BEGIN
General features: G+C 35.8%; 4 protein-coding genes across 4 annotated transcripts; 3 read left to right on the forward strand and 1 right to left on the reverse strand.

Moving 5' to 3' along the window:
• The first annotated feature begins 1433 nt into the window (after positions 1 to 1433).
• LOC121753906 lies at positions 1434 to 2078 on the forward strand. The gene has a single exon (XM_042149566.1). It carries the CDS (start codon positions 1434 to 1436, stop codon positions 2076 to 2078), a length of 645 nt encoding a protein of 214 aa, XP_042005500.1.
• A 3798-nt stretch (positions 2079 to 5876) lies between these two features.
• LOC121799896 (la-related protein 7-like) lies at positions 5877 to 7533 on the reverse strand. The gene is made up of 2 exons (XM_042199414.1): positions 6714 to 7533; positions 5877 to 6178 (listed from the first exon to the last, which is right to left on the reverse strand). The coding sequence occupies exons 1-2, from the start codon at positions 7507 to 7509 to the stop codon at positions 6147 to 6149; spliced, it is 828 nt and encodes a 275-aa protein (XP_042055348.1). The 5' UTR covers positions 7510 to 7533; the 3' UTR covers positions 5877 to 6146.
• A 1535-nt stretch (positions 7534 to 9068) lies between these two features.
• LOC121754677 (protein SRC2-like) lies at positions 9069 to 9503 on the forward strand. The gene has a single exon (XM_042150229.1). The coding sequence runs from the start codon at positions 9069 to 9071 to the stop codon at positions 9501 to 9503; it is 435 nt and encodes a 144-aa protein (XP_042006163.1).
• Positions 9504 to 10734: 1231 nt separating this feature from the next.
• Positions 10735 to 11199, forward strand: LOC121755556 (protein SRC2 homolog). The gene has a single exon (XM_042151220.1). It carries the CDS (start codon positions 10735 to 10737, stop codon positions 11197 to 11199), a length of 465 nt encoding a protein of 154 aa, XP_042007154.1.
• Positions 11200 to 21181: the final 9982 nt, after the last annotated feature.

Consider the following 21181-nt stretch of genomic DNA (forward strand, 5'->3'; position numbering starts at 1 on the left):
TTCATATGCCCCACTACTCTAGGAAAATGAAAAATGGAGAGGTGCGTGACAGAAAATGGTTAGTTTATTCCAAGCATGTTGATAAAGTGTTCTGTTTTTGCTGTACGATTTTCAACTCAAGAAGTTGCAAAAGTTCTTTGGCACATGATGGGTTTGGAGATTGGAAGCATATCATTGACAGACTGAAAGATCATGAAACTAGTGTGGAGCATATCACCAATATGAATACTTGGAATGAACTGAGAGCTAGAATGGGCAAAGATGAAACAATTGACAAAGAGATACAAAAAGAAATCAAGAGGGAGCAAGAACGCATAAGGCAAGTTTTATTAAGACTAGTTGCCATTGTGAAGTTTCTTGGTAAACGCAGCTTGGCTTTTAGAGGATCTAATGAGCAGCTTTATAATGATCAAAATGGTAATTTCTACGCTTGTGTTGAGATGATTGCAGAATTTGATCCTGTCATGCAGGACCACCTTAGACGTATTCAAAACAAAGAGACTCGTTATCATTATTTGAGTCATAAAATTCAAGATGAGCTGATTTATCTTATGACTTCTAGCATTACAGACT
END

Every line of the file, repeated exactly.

General features: G+C 35.8%; 4 protein-coding genes across 4 annotated transcripts; 3 read left to right on the forward strand and 1 right to left on the reverse strand.

Moving 5' to 3' along the window:
• The first annotated feature begins 1433 nt into the window (after positions 1 to 1433).
• LOC121753906 lies at positions 1434 to 2078 on the forward strand. The gene has a single exon (XM_042149566.1). It carries the CDS (start codon positions 1434 to 1436, stop codon positions 2076 to 2078), a length of 645 nt encoding a protein of 214 aa, XP_042005500.1.
• A 3798-nt stretch (positions 2079 to 5876) lies between these two features.
• LOC121799896 (la-related protein 7-like) lies at positions 5877 to 7533 on the reverse strand. The gene is made up of 2 exons (XM_042199414.1): positions 6714 to 7533; positions 5877 to 6178 (listed from the first exon to the last, which is right to left on the reverse strand). The coding sequence occupies exons 1-2, from the start codon at positions 7507 to 7509 to the stop codon at positions 6147 to 6149; spliced, it is 828 nt and encodes a 275-aa protein (XP_042055348.1). The 5' UTR covers positions 7510 to 7533; the 3' UTR covers positions 5877 to 6146.
• A 1535-nt stretch (positions 7534 to 9068) lies between these two features.
• LOC121754677 (protein SRC2-like) lies at positions 9069 to 9503 on the forward strand. The gene has a single exon (XM_042150229.1). The coding sequence runs from the start codon at positions 9069 to 9071 to the stop codon at positions 9501 to 9503; it is 435 nt and encodes a 144-aa protein (XP_042006163.1).
• Positions 9504 to 10734: 1231 nt separating this feature from the next.
• Positions 10735 to 11199, forward strand: LOC121755556 (protein SRC2 homolog). The gene has a single exon (XM_042151220.1). It carries the CDS (start codon positions 10735 to 10737, stop codon positions 11197 to 11199), a length of 465 nt encoding a protein of 154 aa, XP_042007154.1.
• Positions 11200 to 21181: the final 9982 nt, after the last annotated feature.

Consider the following 21181-nt stretch of genomic DNA (forward strand, 5'->3'; position numbering starts at 1 on the left):
TTCATATGCCCCACTACTCTAGGAAAATGAAAAATGGAGAGGTGCGTGACAGAAAATGGTTAGTTTATTCCAAGCATGTTGATAAAGTGTTCTGTTTTTGCTGTACGATTTTCAACTCAAGAAGTTGCAAAAGTTCTTTGGCACATGATGGGTTTGGAGATTGGAAGCATATCATTGACAGACTGAAAGATCATGAAACTAGTGTGGAGCATATCACCAATATGAATACTTGGAATGAACTGAGAGCTAGAATGGGCAAAGATGAAACAATTGACAAAGAGATACAAAAAGAAATCAAGAGGGAGCAAGAACGCATAAGGCAAGTTTTATTAAGACTAGTTGCCATTGTGAAGTTTCTTGGTAAACGCAGCTTGGCTTTTAGAGGATCTAATGAGCAGCTTTATAATGATCAAAATGGTAATTTCTACGCTTGTGTTGAGATGATTGCAGAATTTGATCCTGTCATGCAGGACCACCTTAGACGTATTCAAAACAAAGAGACTCGTTATCATTATTTGAGTCATAAAATTCAAGATGAGCTGATTTATCTTATGACTTCTAGCATTACAGACT